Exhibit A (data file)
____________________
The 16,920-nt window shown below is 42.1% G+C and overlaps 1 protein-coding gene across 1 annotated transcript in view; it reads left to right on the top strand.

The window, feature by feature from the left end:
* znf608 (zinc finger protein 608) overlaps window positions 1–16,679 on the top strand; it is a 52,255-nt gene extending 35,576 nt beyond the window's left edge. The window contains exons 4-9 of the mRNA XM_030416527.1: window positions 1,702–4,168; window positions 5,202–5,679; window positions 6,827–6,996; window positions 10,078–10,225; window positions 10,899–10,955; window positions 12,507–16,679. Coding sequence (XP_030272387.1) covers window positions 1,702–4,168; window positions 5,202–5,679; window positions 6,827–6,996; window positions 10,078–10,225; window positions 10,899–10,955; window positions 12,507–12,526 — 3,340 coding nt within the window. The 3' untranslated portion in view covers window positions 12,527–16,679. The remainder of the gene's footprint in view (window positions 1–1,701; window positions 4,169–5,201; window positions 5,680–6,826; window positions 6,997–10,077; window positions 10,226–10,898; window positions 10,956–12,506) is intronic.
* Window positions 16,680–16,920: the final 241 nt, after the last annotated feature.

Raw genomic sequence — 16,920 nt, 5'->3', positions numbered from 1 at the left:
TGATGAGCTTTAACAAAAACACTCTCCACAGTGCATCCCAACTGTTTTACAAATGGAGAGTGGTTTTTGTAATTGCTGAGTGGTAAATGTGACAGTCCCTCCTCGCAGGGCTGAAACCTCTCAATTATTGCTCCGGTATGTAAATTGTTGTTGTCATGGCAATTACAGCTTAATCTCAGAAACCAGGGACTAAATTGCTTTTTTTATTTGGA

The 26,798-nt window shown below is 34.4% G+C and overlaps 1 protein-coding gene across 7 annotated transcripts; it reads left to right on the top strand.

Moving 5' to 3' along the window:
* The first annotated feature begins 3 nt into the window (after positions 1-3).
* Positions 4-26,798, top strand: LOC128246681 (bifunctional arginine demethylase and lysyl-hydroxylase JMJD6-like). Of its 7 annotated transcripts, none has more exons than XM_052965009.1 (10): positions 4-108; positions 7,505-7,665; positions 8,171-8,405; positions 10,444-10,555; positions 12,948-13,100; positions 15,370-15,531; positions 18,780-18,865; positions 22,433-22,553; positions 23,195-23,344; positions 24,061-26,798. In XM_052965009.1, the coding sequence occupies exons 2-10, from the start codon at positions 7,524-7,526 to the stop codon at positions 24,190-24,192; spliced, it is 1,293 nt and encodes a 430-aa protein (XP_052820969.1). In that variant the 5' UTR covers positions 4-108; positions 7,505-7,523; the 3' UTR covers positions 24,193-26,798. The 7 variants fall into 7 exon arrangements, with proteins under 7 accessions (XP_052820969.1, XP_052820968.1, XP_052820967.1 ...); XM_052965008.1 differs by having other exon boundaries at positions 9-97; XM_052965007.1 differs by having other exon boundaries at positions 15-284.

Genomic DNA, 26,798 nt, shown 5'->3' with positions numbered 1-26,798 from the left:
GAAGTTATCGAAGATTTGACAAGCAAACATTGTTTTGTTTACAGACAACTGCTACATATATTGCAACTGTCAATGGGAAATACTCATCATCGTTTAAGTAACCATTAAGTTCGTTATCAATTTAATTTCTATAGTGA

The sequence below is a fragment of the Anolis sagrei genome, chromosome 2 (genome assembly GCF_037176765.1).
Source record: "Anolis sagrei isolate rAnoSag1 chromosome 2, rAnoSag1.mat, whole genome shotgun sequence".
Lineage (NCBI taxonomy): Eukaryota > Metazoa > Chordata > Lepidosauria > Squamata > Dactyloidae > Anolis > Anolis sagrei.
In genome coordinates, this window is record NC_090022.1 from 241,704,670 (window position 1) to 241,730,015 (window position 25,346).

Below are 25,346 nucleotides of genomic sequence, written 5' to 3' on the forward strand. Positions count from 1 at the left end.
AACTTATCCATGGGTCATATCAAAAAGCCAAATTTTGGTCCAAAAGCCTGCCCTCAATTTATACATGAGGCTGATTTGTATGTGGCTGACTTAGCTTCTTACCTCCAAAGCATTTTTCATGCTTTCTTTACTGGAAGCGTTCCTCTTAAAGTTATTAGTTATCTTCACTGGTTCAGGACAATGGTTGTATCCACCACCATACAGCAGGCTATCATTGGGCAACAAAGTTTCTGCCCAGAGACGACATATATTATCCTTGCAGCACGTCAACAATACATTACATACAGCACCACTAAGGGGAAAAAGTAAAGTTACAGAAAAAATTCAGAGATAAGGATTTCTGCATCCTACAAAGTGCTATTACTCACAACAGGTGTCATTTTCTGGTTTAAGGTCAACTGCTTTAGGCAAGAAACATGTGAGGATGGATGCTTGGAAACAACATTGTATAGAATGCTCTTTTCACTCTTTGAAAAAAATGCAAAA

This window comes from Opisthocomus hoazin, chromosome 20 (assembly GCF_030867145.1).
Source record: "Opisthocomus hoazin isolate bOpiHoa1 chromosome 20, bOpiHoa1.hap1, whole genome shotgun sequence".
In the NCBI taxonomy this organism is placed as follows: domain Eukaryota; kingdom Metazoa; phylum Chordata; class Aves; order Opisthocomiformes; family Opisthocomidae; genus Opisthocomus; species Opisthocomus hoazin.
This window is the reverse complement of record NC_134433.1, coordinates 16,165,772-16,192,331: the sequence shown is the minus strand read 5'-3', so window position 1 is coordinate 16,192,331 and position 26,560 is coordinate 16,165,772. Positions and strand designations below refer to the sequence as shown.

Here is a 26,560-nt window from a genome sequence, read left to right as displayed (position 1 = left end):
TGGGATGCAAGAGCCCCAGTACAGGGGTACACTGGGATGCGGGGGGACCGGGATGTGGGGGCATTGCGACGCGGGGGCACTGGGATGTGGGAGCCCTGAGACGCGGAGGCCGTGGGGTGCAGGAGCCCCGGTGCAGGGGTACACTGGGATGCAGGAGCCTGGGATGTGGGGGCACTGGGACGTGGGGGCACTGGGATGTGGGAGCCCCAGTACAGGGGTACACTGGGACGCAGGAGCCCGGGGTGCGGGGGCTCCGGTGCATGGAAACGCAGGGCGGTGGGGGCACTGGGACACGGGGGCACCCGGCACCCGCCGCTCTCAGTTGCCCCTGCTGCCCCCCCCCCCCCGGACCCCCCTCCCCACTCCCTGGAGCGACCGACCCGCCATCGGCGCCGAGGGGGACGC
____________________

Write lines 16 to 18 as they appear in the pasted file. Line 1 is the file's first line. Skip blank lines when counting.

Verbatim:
In genome coordinates, this window is record NC_090022.1 from 241,704,670 (window position 1) to 241,730,015 (window position 25,346).

Below are 25,346 nucleotides of genomic sequence, written 5' to 3' on the forward strand. Positions count from 1 at the left end.
AACTTATCCATGGGTCATATCAAAAAGCCAAATTTTGGTCCAAAAGCCTGCCCTCAATTTATACATGAGGCTGATTTGTATGTGGCTGACTTAGCTTCTTACCTCCAAAGCATTTTTCATGCTTTCTTTACTGGAAGCGTTCCTCTTAAAGTTATTAGTTATCTTCACTGGTTCAGGACAATGGTTGTATCCACCACCATACAGCAGGCTATCATTGGGCAACAAAGTTTCTGCCCAGAGACGACATATATTATCCTTGCAGCACGTCAACAATACATTACATACAGCACCACTAAGGGGAAAAAGTAAAGTTACAGAAAAAATTCAGAGATAAGGATTTCTGCATCCTACAAAGTGCTATTACTCACAACAGGTGTCATTTTCTGGTTTAAGGTCAACTGCTTTAGGCAAGAAACATGTGAGGATGGATGCTTGGAAACAACATTGTATAGAATGCTCTTTTCACTCTTTGAAAAAAATGCAAAA